The next day we visited the Komodo dragons early followed by another dive on Wainilu. Over lunch we changed lenses to wide and headed up to Komodo to see if we could find any Manta Ray action as the tidal cycle was looking good and would improve our chances. We were in luck and had 4 manta mania dives into the next day with the highlight being dive number 3 encountering up to 50 individuals lined up to be photographed. Up with the anchor and we followed the tide South to Padar. We stopped in a new area, then sent a small group ashore to capture some topside images of the sheer natural beauty the island has to offer during sunset. While the shore party were keen to shoot into the darkness we offered an exploratory night dive that turned out to be a winner for all involved.

We awoke the next morning in Padar to another stunning day. The atmosphere was so clear we could see the island of Sumba on the horizon. Sumba lays 60 nautical miles to the south of us and can seldom be seen from Komodo. Not only was the vis good topside, things were looking real good underwater as well - so we had a great morning dive in crystal clear water. The highlight being more mantas only a different species, they were Mobula mantas gliding effortlessly around us in loose formations.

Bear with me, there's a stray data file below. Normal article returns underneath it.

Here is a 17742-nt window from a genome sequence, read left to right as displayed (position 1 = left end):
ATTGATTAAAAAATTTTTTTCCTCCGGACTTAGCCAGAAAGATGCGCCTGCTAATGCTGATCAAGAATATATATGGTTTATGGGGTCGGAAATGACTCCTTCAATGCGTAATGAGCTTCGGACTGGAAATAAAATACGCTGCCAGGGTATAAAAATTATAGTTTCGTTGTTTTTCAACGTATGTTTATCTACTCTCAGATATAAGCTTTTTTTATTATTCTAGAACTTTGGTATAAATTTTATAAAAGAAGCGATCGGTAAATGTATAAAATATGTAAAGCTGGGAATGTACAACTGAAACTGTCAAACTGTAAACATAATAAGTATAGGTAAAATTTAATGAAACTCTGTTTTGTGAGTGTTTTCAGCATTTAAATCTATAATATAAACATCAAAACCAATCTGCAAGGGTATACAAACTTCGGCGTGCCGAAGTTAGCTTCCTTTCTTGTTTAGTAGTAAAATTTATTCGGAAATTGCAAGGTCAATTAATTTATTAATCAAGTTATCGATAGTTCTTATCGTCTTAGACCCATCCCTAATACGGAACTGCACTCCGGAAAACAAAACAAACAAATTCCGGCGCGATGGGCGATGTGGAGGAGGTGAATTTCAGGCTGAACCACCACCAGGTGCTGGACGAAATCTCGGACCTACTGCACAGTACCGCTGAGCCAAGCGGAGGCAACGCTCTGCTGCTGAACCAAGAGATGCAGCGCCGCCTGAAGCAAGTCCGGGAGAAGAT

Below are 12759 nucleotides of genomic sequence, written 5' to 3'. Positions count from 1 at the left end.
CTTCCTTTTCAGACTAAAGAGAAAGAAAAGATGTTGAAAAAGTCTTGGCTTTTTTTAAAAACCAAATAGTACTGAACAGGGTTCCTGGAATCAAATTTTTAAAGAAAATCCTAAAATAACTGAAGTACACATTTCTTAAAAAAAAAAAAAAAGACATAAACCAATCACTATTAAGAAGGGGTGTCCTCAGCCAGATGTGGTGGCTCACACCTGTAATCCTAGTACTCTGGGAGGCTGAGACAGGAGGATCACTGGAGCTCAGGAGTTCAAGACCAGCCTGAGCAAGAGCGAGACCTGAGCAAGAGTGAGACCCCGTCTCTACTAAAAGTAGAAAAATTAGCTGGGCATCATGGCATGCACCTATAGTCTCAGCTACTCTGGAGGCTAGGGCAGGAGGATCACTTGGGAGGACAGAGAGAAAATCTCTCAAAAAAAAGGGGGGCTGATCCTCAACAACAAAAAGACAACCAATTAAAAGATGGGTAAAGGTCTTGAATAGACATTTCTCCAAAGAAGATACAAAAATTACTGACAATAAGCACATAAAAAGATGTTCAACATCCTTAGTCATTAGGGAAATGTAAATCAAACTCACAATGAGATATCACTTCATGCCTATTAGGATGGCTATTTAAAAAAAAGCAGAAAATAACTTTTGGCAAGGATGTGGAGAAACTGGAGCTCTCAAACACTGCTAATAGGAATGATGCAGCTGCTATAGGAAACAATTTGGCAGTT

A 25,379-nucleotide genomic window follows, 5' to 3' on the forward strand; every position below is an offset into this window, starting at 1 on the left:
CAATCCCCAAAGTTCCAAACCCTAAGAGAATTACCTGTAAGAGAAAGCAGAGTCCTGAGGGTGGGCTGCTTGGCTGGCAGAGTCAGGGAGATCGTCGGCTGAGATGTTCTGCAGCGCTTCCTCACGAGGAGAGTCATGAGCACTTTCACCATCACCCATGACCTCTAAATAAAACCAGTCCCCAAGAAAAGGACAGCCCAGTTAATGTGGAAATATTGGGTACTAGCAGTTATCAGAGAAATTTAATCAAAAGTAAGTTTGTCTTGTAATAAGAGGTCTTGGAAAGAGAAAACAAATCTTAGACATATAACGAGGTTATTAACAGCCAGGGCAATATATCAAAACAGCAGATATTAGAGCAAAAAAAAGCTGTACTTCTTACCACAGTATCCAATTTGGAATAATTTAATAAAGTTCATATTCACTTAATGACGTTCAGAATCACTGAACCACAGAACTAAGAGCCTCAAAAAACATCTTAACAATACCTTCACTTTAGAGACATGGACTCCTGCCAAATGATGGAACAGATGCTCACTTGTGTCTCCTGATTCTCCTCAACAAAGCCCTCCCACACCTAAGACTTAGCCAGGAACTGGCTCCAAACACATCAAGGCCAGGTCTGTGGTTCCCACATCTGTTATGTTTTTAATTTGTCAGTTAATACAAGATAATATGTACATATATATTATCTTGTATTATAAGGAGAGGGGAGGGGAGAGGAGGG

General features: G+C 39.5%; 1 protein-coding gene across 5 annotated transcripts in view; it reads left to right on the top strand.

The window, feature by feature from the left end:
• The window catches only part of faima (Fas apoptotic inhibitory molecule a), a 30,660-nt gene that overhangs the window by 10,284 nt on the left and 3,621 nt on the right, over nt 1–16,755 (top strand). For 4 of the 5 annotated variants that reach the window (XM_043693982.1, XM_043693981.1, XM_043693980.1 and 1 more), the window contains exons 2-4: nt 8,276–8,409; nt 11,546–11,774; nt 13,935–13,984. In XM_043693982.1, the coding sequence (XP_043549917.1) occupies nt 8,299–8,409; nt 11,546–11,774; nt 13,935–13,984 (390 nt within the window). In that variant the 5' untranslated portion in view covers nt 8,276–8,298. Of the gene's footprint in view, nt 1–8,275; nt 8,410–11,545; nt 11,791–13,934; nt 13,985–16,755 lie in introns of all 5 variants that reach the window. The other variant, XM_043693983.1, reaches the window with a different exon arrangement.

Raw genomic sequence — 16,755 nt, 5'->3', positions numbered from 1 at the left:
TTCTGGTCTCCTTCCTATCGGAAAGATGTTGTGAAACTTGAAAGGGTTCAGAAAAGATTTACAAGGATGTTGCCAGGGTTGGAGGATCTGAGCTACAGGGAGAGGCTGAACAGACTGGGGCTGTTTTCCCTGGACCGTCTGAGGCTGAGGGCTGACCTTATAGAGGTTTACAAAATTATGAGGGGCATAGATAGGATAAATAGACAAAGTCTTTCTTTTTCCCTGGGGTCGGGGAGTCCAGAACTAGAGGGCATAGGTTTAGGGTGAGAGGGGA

As good as it was, the word going around was Canibal Rock. This site has been in great form for the last few months and the previous group did 16 dives on it. The word had got out! So over breakfast we relocated to horseshoe bay in South Rinca, home of Canibal Rock. I'm not going to describe the dives in detail but Canibal Rock was our first dive in Horseshoe Bay and only dive site we visited for two days. Nobody showed any interest in checking out any of the other 5 sites we had on offer until day 3 in Horseshoe Bay. I guess the most frequently asked question from photographers is "Which lens should I put on?" Well, down in South Rinca, in good vis, it simply does not matter. Chances are you will come back with good results.